I read a couple of articles a couple of years ago explaining endogenous retroviruses as evidence for evolution - it seemed quite convincing to me.

I have just read Coyne's and Dawkins book on the evidence for evolution and the ERV line of evidence does not appear in either of them. Is this because there is a problem with this or what. Are ERV's really as convincing evidence for evolution/common descent as it seemed to me at the time?

No rush for an answer but I would just like to know whether I am barking up the wrong tree when using this as evidence to my creationist relatives.

No, you aren't barking up the wrong tree (phylogenetically or otherwise).  In fact, don't limit yourself to just ERVs.  ERVs are only one type of transposable element in the genomes of organisms that provide evidence for evolutionary relationshps.  I hope you don't mind if I include a little background for those who might not have read as much as you.

Transposable elements are DNA sequences that can make copies of themselves in a genome.  They come in two types (Class I and Class II).  Class II's aren't important for this discussion.  Class I elements are also known as retrotransposons.  This means that they make an RNA copy of themselves and then that RNA copy is converted back into DNA and placed back into the genome in some random spot.  The end result is that the original copy of the element is still where you left it and a new copy is added somewhere else in the genome.  This is the reason why nearly half of our genomes are made up of retrotransposons - every time they mobilize, they create more DNA sequence in the genome.  There are several subtypes of Class II elements.  There's the ERVs you've already mentioned.  There are also LINEs, long interspersed elements, and SINEs, short interspersed elements.  In primate genomes the most common element by far is a SINE known as Alu.  They make up 10% of human genomes.  Each Alu is up to ~300 bp long.  If you do the math, you can see that that means there are around 1 million copies in the 3 billion bp human genome (3 billion bp genome / 300 bp per Alu = 1 million copies).  

So, lets examine why these are such powerful evidence of common descent.  As I mentioned, when retrotransposons mobilize they deposit a copy at a random location in the genome.  This means that when an Alu is looking for a place to put a new copy, it has ~3 billion places to choose from - between any two bp in the genome.  The chances of that same location being the home for an Alu in a chimp or gorilla or a monkey or any other primate is essentially 1 out of 3 billion, pretty small.  That's not to say it can't happen but that it is very, very unlikely.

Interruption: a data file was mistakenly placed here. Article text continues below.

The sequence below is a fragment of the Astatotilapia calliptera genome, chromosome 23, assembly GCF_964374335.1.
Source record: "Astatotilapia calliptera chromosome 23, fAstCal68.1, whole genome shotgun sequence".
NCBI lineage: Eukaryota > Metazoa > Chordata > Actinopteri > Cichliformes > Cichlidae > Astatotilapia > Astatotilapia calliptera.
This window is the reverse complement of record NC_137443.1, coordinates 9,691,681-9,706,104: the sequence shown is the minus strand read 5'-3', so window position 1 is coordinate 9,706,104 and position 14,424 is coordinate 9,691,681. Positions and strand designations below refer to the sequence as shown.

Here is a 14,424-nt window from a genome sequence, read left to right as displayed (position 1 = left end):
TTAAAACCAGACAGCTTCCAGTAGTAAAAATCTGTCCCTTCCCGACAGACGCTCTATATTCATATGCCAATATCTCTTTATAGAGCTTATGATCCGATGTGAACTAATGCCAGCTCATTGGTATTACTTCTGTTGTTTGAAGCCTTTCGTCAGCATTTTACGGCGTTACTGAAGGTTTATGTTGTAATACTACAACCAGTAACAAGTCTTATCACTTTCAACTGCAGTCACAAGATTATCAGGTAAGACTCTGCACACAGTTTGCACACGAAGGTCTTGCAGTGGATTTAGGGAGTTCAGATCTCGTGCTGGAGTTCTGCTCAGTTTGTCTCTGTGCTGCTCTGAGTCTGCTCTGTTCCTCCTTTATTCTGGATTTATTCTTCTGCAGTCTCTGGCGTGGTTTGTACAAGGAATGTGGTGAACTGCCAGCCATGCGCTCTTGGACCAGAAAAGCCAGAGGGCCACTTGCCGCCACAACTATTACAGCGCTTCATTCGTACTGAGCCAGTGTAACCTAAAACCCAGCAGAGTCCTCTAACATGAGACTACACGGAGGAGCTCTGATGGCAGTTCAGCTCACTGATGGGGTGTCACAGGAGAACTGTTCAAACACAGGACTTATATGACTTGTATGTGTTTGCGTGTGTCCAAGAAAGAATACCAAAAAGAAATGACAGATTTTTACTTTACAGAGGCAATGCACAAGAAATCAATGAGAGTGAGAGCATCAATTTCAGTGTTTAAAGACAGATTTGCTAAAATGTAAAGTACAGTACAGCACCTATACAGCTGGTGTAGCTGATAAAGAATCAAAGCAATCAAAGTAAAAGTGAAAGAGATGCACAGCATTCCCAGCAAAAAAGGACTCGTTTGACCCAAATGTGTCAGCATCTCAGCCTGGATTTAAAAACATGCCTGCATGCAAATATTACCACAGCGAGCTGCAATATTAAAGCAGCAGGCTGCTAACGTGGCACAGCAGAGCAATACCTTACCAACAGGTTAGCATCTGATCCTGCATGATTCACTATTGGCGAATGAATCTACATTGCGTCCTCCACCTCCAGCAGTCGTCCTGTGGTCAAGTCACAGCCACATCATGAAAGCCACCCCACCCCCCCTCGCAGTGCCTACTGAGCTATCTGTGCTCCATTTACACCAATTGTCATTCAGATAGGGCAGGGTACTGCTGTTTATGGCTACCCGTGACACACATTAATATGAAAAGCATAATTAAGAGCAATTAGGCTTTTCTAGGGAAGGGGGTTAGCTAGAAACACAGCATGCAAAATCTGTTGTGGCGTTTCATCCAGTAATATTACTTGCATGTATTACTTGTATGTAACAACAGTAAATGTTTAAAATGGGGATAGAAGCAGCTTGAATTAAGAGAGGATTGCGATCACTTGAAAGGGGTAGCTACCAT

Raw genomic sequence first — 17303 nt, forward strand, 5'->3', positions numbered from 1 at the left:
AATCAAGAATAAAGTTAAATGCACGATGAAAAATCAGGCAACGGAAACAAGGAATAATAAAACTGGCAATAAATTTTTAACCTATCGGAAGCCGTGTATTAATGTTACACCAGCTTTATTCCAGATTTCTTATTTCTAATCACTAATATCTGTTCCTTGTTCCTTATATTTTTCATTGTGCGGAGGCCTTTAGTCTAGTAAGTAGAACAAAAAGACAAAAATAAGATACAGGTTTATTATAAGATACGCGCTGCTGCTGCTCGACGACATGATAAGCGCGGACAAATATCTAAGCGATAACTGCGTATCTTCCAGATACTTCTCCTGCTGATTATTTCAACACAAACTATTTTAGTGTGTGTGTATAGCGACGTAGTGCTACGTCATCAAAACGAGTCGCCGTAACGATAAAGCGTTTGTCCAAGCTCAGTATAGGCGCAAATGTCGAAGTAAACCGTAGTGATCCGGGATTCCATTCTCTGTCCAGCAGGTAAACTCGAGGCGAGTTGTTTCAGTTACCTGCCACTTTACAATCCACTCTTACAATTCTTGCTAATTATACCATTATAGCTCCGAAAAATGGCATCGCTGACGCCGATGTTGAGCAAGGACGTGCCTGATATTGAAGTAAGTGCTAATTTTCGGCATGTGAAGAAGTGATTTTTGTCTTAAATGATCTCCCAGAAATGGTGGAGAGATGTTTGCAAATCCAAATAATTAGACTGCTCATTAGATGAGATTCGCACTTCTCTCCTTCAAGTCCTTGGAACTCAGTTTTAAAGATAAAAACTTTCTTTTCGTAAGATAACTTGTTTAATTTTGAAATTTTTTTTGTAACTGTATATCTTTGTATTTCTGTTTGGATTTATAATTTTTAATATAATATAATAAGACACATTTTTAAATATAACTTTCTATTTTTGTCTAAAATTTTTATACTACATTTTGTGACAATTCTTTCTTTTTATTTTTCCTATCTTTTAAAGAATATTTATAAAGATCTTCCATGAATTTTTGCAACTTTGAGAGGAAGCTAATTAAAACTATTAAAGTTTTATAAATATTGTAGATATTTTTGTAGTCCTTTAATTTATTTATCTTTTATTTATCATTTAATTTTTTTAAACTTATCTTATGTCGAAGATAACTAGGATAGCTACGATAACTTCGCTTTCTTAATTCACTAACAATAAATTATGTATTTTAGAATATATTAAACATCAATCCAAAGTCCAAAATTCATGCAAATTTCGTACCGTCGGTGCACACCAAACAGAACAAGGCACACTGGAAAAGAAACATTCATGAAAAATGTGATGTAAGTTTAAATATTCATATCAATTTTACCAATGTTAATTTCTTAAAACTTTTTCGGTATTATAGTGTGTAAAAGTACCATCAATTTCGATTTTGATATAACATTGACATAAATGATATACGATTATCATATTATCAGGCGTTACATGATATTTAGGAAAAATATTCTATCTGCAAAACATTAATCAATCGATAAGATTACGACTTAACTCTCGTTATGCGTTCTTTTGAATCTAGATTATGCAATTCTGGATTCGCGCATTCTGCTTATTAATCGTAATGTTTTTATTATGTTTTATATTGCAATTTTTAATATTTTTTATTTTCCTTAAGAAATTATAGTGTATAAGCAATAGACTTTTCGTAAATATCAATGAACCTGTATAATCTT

What's more likely is that if you find an Alu at exactly the same location in two or more genomes, it got there as a single event and that occurred in the genome of the common ancestor of the organisms.  In other words, if humans and chimpanzees share a common ancestor, there should be some Alu elements that are shared by them.  Those elements should be in the exact same locations in both genomes.  They inserted there and they've just been carried along for the ride as the genomes have diverged into 'human' and 'chimp'.  At the same time, there should be some elements that are in unique locations in both genomes.  These are the elements that mobilized after humans and chimpanzees diverged from that common ancestor.  There are analyses you can do to determine the ages of these elements.  And, as you'd expect, the ones that are shared by humans and chimps are older than the ones that are unique to human or unique to chimp. 

I and others have examined just these sorts of questions during our research.  You can find copies of some of these papers at my website (http://www.crocoduck.bch.msstate.edu/Pubs.htm).  Just look for citations 6, 11, 14, 21, 23, 27, and 30.  These particular papers deal only with primates for the most part.  Others have done the same using different elements including ERVs, LINEs and SINEs for whales, fish, rodents, mammals in general and several other organisms. Norihiro Okada has directed many of these studies and you can find examples of his papers at his website (http://www.evolution.bio.titech.ac.jp/r … 010_e.html)

Regarding why Coyne and Dawkins left out this kind of data, I can't be sure.  I loved both books but was also disappointed not to find it there.  Both of these authors were taking very broad looks at the evidence ranging from biogeography to fossils to developmental data.  It could just be that they had to take space into consideration and had to cut out something.  There are several books that do include this information.  In particular, Sean Carroll's book, The Making of the Fittest.  This book focuses on DNA-based evidence for common descent and includes one of the figures from citation 6 above.